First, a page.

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Writing Effective Email

May 14, 2010
by Scott Levitt ·  

Four Tips for Effective Email Messages
Receive faster, more accurate responses guaranteed.

If you’ve had trouble getting responses from clients, colleagues, and friends, the problem might not be on their end, necessarily. It’s possible that the way you’re writing email is causing them to postpone reading your messages or miss crucial information.

By practicing these four tips, you can save time, improve the flow of information, and spare your recipients frustration.

1. Write specific subject lines

Blank or vague subject lines fail to catch attention and often discourage people from opening your message promptly.

For example, if you have a meeting with a prospective client next Tuesday and you’d like to clarify where you will meet, a subject line that reads “Where to meet next Tuesday?” is infinitely better than “Tuesday…” or “Our meeting.”

Remember, a subject line should cover the true subject of the message. A concise subject line also helps recipients decide if they can quickly respond, or if they’re going to have to put off the email until later in the evening,

2. Get your “Point Up Top” (P.U.T. it first!)

Lead with the purpose of your message. Email isn’t a cocktail party where small talk helps warm people to the conversation… it’s business! If you have personal questions or less relevant subjects, push them further down message, or better yet, save them for a casual message on the weekend. If you bury your point, you might not get the information you need at all. Your goal is to clearly explain in the first sentence why you’re writing.

3. In bulk email, boldface names to get attention

When someone sees that a message is sent to multiple recipients, they’re likely to think (or hope) that they’re not the focus of the message, and will therefore treat it with less attention. If you want specific information or behaviors from different individuals copied on a single message, try using bold face on their name. Avoid using ALL CAPS (it looks like shouting), but simply highlight and bold the name on its first usage to get attention. If possible, constrain your paragraphs to one person per paragraph.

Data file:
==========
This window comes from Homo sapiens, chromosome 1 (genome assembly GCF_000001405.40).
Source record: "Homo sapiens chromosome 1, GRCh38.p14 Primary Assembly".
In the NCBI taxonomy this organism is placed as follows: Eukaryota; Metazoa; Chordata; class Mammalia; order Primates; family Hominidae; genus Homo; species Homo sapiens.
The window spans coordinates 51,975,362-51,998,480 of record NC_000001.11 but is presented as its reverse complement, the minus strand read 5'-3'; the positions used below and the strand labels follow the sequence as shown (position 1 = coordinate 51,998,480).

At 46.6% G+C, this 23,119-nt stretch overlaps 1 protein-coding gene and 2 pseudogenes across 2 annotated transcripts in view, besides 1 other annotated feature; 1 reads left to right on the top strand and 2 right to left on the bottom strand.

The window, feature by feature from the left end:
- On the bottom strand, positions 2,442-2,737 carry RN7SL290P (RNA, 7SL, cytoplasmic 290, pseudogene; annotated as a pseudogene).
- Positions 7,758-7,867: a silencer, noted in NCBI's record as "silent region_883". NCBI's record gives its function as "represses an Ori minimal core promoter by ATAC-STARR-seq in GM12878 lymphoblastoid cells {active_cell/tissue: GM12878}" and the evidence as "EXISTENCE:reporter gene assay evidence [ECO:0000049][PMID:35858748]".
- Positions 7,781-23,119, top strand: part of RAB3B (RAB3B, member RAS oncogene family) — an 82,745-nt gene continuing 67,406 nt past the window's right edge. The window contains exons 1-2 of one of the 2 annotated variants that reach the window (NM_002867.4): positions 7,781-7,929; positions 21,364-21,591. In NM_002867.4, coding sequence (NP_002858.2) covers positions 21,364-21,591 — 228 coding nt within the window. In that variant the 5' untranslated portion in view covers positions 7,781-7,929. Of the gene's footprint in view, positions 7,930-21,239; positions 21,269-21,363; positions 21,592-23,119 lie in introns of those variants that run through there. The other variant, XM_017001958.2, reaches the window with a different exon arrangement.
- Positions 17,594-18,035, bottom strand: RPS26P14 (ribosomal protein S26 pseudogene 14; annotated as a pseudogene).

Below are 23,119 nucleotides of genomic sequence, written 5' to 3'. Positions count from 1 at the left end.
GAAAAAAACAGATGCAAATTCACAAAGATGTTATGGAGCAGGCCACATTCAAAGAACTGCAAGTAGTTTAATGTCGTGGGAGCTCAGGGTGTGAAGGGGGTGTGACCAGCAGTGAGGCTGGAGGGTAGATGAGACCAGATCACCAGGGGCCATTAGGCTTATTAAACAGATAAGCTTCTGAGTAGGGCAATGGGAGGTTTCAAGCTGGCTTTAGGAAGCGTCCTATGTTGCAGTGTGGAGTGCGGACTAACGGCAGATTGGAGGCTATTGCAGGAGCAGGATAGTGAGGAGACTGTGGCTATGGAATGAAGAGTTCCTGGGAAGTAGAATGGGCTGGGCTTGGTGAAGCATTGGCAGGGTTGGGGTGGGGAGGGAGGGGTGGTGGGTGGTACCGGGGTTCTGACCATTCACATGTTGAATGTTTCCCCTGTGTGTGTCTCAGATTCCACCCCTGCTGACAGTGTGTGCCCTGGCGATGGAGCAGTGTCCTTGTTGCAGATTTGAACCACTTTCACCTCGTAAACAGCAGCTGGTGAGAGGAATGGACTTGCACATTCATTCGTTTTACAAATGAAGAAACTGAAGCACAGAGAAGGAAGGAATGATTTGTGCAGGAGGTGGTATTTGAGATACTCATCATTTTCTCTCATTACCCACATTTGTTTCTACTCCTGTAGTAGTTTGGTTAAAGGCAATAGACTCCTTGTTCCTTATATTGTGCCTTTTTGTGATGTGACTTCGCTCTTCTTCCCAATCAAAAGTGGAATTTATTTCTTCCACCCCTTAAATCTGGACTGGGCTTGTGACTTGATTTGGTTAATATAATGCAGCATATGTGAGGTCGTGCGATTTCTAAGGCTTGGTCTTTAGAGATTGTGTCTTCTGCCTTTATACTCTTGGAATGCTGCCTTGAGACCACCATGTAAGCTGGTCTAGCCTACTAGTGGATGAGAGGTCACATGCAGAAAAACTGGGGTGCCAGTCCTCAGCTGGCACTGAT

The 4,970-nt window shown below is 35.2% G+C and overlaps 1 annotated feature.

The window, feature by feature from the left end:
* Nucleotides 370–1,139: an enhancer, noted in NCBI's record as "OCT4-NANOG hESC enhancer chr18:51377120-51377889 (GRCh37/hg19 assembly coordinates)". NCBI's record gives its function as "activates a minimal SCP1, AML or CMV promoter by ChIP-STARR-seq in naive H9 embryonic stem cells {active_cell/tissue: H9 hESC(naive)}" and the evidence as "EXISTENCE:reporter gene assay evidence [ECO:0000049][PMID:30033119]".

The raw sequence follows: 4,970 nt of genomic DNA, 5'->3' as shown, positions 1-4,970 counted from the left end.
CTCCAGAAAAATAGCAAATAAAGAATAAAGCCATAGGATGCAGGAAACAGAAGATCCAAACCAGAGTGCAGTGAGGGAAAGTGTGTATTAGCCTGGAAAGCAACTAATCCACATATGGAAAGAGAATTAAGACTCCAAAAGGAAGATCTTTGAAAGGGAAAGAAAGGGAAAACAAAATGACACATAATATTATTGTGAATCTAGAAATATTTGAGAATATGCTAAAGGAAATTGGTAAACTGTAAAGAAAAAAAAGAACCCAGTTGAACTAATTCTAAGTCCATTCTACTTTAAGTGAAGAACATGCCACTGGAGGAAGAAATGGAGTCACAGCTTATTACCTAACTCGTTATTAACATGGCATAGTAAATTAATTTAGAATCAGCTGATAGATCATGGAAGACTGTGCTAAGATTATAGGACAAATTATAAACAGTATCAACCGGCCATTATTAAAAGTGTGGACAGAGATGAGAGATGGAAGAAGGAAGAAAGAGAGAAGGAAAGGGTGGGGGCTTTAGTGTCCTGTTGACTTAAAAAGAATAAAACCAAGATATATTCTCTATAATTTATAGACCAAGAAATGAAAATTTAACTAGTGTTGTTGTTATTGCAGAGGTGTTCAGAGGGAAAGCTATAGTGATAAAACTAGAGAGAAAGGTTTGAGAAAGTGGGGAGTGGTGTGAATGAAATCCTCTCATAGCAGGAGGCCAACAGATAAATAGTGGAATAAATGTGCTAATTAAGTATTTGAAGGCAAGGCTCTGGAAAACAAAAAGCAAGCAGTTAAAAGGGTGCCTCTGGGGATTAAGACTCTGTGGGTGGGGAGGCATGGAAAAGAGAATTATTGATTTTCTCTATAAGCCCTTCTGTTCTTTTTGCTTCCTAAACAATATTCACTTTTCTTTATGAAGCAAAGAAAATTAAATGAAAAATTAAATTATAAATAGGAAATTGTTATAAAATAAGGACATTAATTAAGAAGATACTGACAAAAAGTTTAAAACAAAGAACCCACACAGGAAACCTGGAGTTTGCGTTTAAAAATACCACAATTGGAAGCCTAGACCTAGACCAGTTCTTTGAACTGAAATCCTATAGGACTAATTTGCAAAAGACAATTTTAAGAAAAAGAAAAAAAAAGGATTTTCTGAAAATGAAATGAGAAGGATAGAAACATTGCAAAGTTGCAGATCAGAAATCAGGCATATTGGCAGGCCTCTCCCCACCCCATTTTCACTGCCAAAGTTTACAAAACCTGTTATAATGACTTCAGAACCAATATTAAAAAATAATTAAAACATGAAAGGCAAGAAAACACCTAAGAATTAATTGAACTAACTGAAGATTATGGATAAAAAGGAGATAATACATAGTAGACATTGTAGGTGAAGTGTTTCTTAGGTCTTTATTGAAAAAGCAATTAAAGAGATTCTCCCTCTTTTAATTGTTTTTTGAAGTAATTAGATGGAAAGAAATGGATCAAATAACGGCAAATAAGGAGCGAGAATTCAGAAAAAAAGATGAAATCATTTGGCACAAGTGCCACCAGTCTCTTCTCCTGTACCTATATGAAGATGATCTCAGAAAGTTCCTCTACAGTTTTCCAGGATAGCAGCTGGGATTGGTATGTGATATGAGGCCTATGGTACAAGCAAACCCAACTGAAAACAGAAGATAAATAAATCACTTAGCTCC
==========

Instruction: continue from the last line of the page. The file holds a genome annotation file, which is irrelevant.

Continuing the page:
4. Break up long paragraphs into shorter sections

When people open email, they instantly scan the message to see if they have time to digest the message quickly, or if it’s something they’re going to have to put off for a more thorough reading. If you’re in the habit of writing email with one enormous paragraph, you could be encouraging your readers to file the message away for later. If you DO have a long message you need to write, you might warn the reader in the subject line– for example:

Subject: Tuesday’s open house plan (warning: long)

Finally, recognize when email may not be the best means of communicating. This is especially true if you want to bring up a sensitive situation, or feel that your tone might be misinterpreted in email. The phone or a twenty minute meeting over coffee might save you days of back and forth!

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Comments

One Response to “Writing Effective Email”
  1. Eric Raymond says:

    For even more tips, definitely check out the “Writing that Gets Results” ebook, too.

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